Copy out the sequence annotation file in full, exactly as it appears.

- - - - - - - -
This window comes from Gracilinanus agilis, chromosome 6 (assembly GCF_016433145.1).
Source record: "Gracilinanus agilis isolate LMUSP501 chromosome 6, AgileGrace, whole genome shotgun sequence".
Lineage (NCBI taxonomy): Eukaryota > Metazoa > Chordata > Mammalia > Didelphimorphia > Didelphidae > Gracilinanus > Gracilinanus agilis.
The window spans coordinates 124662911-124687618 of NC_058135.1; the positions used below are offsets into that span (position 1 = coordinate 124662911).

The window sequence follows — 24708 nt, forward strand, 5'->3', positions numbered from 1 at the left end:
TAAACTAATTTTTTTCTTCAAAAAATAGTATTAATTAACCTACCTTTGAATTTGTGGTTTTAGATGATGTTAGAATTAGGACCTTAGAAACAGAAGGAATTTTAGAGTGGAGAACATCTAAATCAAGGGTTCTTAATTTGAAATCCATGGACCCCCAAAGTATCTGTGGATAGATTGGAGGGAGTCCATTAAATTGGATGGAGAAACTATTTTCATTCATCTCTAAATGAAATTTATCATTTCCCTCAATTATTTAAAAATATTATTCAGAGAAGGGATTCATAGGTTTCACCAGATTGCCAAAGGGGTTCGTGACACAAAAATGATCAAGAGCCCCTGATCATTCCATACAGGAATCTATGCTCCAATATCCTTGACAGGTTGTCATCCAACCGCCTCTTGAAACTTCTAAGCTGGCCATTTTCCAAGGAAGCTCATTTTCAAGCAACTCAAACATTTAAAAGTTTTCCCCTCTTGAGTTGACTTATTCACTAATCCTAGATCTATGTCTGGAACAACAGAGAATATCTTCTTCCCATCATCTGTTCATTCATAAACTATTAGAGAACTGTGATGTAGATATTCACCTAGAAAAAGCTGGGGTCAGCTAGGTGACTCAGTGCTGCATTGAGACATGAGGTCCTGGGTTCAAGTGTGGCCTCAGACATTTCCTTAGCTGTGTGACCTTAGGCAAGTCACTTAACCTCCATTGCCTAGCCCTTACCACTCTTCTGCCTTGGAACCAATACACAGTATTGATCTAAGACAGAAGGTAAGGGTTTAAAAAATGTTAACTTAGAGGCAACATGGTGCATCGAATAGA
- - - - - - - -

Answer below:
This window comes from Gracilinanus agilis, chromosome 6 (assembly GCF_016433145.1).
Source record: "Gracilinanus agilis isolate LMUSP501 chromosome 6, AgileGrace, whole genome shotgun sequence".
Lineage (NCBI taxonomy): Eukaryota > Metazoa > Chordata > Mammalia > Didelphimorphia > Didelphidae > Gracilinanus > Gracilinanus agilis.
The window spans coordinates 124662911-124687618 of NC_058135.1; the positions used below are offsets into that span (position 1 = coordinate 124662911).

The window sequence follows — 24708 nt, forward strand, 5'->3', positions numbered from 1 at the left end:
TAAACTAATTTTTTTCTTCAAAAAATAGTATTAATTAACCTACCTTTGAATTTGTGGTTTTAGATGATGTTAGAATTAGGACCTTAGAAACAGAAGGAATTTTAGAGTGGAGAACATCTAAATCAAGGGTTCTTAATTTGAAATCCATGGACCCCCAAAGTATCTGTGGATAGATTGGAGGGAGTCCATTAAATTGGATGGAGAAACTATTTTCATTCATCTCTAAATGAAATTTATCATTTCCCTCAATTATTTAAAAATATTATTCAGAGAAGGGATTCATAGGTTTCACCAGATTGCCAAAGGGGTTCGTGACACAAAAATGATCAAGAGCCCCTGATCATTCCATACAGGAATCTATGCTCCAATATCCTTGACAGGTTGTCATCCAACCGCCTCTTGAAACTTCTAAGCTGGCCATTTTCCAAGGAAGCTCATTTTCAAGCAACTCAAACATTTAAAAGTTTTCCCCTCTTGAGTTGACTTATTCACTAATCCTAGATCTATGTCTGGAACAACAGAGAATATCTTCTTCCCATCATCTGTTCATTCATAAACTATTAGAGAACTGTGATGTAGATATTCACCTAGAAAAAGCTGGGGTCAGCTAGGTGACTCAGTGCTGCATTGAGACATGAGGTCCTGGGTTCAAGTGTGGCCTCAGACATTTCCTTAGCTGTGTGACCTTAGGCAAGTCACTTAACCTCCATTGCCTAGCCCTTACCACTCTTCTGCCTTGGAACCAATACACAGTATTGATCTAAGACAGAAGGTAAGGGTTTAAAAAATGTTAACTTAGAGGCAACATGGTGCATCGAATAGA